Last Friday, on Fox News’ On the Record with Greta Van Susteren, conservative state lawmaker Peter Palumbo (D-RI) appeared with state Rep. Joseph Trillo (R-RI) to discuss their outreach to Arizona politicians as they craft their own tough immigration law. During the interview, Palumbo referenced “anchor babies,” a derogatory and “politically charged” term used to refer to the U.S. citizen children of undocumented parents, noting that in Rhode Island they have “anchor embryos”:
We’ve all heard of anchor babies. We have something unique to Rhode Island, and they’re called anchor embryos. And what it is is a policy that we have in the state of Rhode Island — if you’re an illegal alien woman and you’re pregnant and you come to Rhode Island, you go to the Department of Human Services — the first thing you have to do is tell them that you’re an illegal alien and you’re pregnant and the Department of Human Services will offer you, do you want Blue Cross, United, or Neighborhood Health.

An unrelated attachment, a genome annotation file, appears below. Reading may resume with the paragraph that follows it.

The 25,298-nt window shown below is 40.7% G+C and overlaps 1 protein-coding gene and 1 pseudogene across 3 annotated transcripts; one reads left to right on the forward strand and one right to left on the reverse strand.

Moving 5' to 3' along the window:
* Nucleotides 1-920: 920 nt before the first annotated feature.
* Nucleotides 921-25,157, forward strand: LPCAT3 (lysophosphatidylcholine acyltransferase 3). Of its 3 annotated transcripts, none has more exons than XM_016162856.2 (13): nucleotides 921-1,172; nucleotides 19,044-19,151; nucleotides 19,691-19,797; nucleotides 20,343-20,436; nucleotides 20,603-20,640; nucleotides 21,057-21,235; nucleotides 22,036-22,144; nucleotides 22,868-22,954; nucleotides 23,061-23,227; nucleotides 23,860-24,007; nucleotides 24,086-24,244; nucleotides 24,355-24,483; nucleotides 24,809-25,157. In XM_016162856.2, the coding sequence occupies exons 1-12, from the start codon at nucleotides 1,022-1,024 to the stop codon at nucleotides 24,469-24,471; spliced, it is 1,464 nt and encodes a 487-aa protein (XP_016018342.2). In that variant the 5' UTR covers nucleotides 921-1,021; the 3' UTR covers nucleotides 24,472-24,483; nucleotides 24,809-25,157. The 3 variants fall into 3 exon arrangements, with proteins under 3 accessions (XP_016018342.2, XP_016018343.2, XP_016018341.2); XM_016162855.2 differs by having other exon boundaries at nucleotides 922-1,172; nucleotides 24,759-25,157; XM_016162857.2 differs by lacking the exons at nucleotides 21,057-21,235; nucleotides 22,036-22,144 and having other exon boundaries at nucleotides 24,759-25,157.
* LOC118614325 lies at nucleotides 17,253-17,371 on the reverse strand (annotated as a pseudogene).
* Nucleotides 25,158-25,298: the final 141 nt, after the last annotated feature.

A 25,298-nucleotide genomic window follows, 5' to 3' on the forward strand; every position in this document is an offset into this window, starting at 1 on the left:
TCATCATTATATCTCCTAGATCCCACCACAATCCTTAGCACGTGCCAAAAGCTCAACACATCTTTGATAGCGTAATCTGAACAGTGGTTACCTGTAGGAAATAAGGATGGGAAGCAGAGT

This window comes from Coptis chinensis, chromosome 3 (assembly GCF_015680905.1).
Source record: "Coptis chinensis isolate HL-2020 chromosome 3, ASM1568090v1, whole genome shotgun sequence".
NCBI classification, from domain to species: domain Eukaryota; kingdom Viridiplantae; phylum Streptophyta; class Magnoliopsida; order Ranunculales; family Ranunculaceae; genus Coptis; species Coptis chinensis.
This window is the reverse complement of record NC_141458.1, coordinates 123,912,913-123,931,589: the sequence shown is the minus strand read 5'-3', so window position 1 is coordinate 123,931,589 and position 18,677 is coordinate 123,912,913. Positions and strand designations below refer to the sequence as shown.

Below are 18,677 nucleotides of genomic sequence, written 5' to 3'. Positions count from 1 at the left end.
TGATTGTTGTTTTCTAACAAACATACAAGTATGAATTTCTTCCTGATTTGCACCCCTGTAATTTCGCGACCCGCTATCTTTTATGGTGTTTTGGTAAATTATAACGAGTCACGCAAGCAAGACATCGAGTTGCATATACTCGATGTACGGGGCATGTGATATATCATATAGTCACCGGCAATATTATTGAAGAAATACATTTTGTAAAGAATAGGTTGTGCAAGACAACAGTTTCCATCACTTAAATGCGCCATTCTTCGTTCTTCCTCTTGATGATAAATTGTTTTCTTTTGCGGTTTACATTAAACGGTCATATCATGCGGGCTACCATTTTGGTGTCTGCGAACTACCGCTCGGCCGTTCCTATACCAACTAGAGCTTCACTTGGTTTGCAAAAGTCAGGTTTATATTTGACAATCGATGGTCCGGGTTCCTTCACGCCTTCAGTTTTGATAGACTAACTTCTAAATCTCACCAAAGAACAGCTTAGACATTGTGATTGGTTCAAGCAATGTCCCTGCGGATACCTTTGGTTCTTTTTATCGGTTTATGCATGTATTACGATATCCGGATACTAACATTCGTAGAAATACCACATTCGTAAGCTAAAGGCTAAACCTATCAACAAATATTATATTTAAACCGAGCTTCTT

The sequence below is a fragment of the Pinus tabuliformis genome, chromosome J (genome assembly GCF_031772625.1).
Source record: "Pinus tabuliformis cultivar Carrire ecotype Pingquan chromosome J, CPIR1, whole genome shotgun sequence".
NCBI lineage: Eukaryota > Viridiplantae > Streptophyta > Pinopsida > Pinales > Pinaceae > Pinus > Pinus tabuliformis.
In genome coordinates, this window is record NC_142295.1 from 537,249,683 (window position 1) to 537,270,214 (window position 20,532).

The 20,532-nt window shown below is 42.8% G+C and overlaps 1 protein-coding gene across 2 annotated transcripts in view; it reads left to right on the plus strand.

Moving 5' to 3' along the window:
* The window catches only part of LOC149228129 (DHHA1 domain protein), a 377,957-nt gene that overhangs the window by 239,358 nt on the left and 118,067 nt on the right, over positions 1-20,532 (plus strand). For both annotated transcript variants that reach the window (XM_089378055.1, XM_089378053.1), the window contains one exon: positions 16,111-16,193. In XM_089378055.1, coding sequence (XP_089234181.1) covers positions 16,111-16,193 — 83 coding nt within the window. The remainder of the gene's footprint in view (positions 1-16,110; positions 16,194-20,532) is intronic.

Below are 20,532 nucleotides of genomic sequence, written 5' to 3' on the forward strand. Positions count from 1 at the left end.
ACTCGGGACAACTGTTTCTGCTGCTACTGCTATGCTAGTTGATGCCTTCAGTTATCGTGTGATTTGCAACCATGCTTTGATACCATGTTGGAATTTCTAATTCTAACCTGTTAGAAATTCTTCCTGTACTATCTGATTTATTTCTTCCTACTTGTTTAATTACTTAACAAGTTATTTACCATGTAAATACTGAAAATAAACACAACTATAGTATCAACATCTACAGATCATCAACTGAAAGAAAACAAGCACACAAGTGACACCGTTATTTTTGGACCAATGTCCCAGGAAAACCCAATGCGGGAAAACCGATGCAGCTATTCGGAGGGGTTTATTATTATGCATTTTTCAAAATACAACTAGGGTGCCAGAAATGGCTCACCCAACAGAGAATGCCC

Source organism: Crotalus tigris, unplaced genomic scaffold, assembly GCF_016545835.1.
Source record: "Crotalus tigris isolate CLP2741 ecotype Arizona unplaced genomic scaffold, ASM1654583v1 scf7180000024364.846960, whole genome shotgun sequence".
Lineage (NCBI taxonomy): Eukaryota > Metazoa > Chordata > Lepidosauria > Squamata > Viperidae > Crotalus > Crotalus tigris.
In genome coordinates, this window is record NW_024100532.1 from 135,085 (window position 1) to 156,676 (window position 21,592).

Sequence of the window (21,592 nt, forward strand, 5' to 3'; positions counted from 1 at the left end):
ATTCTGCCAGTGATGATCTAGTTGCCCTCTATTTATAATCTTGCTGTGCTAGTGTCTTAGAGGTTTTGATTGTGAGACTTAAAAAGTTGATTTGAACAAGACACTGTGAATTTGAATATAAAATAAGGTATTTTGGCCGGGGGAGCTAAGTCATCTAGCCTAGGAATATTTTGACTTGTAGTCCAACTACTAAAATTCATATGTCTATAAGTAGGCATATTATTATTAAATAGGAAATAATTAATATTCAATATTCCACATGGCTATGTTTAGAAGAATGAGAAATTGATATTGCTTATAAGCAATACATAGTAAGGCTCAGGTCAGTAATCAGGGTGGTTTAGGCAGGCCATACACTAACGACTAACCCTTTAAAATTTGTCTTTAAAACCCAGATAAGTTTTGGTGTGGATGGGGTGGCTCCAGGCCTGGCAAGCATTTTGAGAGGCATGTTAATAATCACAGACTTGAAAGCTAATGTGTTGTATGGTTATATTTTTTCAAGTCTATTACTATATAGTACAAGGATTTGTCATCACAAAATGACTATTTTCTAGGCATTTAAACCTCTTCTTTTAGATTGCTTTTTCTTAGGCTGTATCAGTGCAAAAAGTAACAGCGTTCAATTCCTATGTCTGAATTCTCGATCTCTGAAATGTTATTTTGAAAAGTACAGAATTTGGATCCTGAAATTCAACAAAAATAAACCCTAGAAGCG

A handful of states provide prenatal care assistance based on an unborn child’s eligibility, rather than the pregnant woman’s. When Nebraska moved to deny the unborn babies of undocumented women prenatal care Medicaid assistance, state Sen. Jeremy Nordquist called it “the biggest pro-life issue in the Legislature this year.” Pro-life advocates who support providing prenatal care assistance for undocumented mothers argue that it’s a matter of fetal rights. “We don’t accept that borders should be put ahead of babies,” said Julie Schmit-Albin, executive director of Nebraska Right to Life. Nebraska Right to Life believes that providing prenatal care “improves the chances that a woman will choose to give birth rather than seek an abortion.” Others argue that denying future U.S. citizen children prenatal care benefits boils down to an issue of public health.
Ironically, Palumbo has also sponsoredThe Women’s Right to Know Act in 2002 which included provisions requiring doctors to “offer alternatives to abortion and about available public and private assistance for prenatal care, childbirth, and services available to help with children and families.” “This legislation ensures that women have all the information they need to make their decision” reasoned Palumbo.